Glass Action: The Condo Since 9/11

They live with us—and we in them

The Fresh Direct fridge goes here.

One winter evening in 2006, host Martin Bashir’s voice intoned over the opening of Nightline: “Meet the brash, young real estate assassin, selling lavish dream apartments to clients with money to burn.”

The TV screen bled to an earnest-looking Michael Shvo. “When you see a photo of the New York skyline,” the 32-year-old informed us, “these are buildings I made happen.”

And what made Mr. Shvo happen?

The New York condo boom, in no small part a product of 9/11. For several years during the last decade, he ran at the vanguard of a marketing movement for thousands of new condo units, one that emphasized Fresh Direct, spa treatments, 5 percent down for multi-million-dollar properties—and sex. Andre Balazs and partners pitched a steel-and-glass tent at a corner of the financial district, and called it William Beaver House; ostensibly after the corner’s cross-streets but the marketing was all about the middle word’s ribaldry.

Similarly lascivious condos popped up from Harlem to the Lower East Side to Long Island City, changing neighborhood demographics—everyone was to have the tastes of a 27-year-old VP at Goldman Sachs, it seemed—their scaffolding a ubiquitous symbol of the city’s slog back from the terrorist attacks.

Those attacks rendered an already recessionary economy supine. Most tellingly, companies fled, especially from downtown; and borrowing money became much easier for both home buyers and the people building the homes—the Fed, for instance kept the capo di tutti capi federal funds rate at 0 for nearly three years after the attacks.

“What happened was that it created this unnatural affordability for housing,” said Jonathan Miller, C.E.O. and president of New York appraisal firm Miller Samuel. “If we did not have 9/11, we would have probably gone into an expanding recession; and the Fed would have probably lowered rates to respond to the recession. But I think the symbolism of getting the economy back on its feet led them to keep rates at 0 for too long.”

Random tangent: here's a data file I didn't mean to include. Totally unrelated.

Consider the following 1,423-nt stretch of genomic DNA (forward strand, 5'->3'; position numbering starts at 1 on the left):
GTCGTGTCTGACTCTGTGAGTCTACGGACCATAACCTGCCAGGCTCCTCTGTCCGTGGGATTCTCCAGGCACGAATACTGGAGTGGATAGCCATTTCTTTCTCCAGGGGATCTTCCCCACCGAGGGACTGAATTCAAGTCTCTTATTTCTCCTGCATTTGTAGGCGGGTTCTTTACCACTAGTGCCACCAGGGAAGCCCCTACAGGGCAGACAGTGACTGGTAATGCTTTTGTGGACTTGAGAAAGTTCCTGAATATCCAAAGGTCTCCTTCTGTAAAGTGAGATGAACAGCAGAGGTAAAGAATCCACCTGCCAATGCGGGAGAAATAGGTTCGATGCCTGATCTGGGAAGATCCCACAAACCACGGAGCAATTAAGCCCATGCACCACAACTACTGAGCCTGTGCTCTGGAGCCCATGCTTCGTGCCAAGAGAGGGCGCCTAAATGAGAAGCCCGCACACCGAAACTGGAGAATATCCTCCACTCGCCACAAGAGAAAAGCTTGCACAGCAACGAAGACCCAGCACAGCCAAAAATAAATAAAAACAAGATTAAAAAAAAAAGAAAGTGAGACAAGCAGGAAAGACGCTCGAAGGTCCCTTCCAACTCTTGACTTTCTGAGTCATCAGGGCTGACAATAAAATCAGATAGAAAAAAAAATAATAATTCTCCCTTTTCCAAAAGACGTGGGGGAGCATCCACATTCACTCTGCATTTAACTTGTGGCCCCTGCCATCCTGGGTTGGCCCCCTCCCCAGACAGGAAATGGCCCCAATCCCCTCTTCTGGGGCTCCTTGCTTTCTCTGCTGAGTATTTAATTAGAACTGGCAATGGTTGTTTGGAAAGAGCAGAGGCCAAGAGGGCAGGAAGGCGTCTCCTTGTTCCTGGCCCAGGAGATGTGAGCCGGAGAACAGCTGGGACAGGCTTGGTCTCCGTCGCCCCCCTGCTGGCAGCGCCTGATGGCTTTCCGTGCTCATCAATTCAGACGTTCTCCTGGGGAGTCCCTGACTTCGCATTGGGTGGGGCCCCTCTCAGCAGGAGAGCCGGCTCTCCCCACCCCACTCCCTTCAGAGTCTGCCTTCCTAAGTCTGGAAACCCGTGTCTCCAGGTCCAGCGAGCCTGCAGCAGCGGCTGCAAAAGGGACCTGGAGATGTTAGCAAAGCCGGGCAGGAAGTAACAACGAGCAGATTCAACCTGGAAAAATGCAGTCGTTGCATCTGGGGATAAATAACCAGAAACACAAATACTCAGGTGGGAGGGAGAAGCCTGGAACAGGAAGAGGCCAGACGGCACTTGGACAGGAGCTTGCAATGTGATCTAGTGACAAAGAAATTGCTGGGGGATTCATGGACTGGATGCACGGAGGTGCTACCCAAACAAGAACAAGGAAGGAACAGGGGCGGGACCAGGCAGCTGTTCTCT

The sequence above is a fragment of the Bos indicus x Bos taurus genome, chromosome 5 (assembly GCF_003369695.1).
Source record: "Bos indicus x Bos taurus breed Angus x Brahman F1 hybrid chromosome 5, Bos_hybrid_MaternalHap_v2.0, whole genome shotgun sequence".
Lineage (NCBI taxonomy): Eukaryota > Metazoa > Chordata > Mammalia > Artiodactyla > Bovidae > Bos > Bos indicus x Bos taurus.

Through this combination of cheap cash and vacant property, more than 6.5 million square feet of office space in lower Manhattan alone was converted to condos in the decade after the attacks, according to brokerage Jones Lang LaSalle—more than three Empire State Buildings’ worth. Much more commercial space would follow, perhaps most tellingly in the old warehouses of the Brooklyn waterfront.

Within a few years, condos were routinely outselling the co-ops that had dominated the city’s for-sale housing for as long as anyone could remember (today co-ops still outnumber condos 3 to 1). In 2006, 57 percent of all Manhattan apartment sales were just newly built condos, according to Miller Samuel. And they were going in Manhattan for well over $1,000 a square foot on average, more than co-ops. Buyers were often allowed to borrow up to 95 percent of the price (a mortgage share most co-ops would never permit). Everyone was winning.

And now? Condos still sell, though at a leaner pace—they accounted for 48 percent of Manhattan apartment trades in the second quarter of 2011. And development has slowed considerably amid a tighter lending climate since the late 2008 collapse of Lehman.

Manhattan condos, looking back, burned brightest between 2004 and 2008, in tandem with the rapid development, the loose money and the seminal marketing. All of that’s over now.

The 200-plus unsold condos at William Beaver House are rentals, acquired through a loan sale late last year by CIM, an L.A. outfit that loves distressed assets. And Mr. Shvo, the “real estate assassin?” Emails to an account that The Observer knows was once hopping were not returned. And a phone call to his offices was answered thusly: “At the subscriber’s request, this phone does not accept incoming calls.”


Glass Action: The Condo Since 9/11